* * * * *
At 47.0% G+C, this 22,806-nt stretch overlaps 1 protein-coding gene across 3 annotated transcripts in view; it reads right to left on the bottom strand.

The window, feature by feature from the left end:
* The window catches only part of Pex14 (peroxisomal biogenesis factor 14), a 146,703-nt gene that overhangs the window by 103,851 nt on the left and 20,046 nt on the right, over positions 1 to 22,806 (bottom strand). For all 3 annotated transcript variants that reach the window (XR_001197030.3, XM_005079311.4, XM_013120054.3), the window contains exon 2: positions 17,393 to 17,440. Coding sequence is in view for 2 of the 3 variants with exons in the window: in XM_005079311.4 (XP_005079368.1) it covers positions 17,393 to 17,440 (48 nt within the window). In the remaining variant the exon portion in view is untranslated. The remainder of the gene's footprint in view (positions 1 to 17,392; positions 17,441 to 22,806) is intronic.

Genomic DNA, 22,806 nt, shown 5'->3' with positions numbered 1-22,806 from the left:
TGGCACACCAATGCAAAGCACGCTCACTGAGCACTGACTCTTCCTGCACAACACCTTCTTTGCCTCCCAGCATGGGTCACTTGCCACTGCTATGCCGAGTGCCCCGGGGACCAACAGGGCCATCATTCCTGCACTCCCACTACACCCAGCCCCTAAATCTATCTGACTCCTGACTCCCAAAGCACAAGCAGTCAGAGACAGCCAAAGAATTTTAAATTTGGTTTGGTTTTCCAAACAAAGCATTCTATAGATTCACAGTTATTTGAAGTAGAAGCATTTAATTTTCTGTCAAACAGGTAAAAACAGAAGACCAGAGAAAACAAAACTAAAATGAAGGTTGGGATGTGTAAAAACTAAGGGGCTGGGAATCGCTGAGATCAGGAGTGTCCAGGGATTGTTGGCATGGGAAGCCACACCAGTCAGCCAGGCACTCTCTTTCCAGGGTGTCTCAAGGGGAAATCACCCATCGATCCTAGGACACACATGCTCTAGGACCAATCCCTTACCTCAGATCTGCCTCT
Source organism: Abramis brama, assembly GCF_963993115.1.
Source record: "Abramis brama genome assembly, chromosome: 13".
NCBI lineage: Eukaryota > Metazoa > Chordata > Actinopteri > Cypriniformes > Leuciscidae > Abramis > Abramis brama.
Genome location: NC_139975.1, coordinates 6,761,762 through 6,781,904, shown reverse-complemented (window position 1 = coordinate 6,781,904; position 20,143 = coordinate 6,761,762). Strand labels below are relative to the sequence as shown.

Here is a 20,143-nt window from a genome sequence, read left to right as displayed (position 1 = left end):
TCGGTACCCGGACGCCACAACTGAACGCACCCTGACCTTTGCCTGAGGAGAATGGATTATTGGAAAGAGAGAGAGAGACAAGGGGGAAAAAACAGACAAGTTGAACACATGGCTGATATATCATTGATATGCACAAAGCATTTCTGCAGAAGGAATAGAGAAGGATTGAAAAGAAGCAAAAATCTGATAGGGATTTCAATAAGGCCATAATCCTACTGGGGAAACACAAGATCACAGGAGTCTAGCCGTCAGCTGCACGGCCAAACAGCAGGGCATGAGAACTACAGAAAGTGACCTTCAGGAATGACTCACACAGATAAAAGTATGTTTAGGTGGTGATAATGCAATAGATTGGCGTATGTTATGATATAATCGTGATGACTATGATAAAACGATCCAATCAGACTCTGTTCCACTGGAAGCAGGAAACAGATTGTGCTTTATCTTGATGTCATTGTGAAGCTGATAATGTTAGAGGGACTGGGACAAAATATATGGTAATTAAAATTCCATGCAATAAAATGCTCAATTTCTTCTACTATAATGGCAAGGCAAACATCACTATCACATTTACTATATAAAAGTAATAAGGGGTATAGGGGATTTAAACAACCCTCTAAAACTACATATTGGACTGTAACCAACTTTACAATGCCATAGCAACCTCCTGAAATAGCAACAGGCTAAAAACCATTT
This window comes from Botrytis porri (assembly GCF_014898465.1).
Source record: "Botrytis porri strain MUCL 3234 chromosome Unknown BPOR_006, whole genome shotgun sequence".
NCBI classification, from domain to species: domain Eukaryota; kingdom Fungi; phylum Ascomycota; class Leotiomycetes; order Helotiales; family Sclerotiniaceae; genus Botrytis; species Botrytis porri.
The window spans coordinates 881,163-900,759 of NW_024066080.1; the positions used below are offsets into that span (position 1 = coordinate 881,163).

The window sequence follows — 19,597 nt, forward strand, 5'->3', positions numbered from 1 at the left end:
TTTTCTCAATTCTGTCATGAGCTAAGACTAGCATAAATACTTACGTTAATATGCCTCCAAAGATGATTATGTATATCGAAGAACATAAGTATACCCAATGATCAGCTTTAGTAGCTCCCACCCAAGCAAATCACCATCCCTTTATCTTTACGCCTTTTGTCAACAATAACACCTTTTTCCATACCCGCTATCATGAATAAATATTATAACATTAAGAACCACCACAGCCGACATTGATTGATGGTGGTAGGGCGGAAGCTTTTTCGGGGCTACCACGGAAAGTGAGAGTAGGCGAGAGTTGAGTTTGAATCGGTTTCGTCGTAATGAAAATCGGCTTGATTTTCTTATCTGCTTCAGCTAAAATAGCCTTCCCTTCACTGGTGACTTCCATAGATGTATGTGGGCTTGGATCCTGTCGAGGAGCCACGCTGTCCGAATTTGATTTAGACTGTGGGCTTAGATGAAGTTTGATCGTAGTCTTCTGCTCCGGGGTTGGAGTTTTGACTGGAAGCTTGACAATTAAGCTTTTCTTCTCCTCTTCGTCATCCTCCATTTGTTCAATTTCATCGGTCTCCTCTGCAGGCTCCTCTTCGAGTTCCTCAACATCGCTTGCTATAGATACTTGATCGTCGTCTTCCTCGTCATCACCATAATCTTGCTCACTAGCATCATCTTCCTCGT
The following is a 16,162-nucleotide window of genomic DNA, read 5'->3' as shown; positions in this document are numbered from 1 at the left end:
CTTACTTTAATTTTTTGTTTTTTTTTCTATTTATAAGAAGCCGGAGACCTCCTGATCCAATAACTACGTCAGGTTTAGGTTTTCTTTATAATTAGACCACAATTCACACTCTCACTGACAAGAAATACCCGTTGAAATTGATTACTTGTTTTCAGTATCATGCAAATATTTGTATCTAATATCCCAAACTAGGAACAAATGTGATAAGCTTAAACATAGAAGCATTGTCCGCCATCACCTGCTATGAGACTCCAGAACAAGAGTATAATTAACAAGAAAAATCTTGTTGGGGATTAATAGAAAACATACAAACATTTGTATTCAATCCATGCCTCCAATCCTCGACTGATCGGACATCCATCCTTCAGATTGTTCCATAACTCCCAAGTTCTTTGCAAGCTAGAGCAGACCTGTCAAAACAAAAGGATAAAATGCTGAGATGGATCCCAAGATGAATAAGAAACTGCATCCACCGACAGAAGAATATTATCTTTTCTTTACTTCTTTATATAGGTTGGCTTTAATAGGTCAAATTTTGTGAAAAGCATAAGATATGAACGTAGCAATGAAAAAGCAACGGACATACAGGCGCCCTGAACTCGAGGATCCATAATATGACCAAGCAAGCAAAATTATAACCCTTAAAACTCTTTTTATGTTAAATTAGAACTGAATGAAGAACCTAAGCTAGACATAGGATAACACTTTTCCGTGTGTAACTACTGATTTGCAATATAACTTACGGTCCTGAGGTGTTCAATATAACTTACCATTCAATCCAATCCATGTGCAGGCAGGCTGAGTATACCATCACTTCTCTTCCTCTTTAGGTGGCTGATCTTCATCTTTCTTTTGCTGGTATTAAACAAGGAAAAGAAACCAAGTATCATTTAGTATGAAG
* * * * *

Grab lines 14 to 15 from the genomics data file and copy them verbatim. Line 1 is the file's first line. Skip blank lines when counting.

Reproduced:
NCBI classification, from domain to species: domain Eukaryota; kingdom Fungi; phylum Ascomycota; class Leotiomycetes; order Helotiales; family Sclerotiniaceae; genus Botrytis; species Botrytis porri.
The window spans coordinates 881,163-900,759 of NW_024066080.1; the positions used below are offsets into that span (position 1 = coordinate 881,163).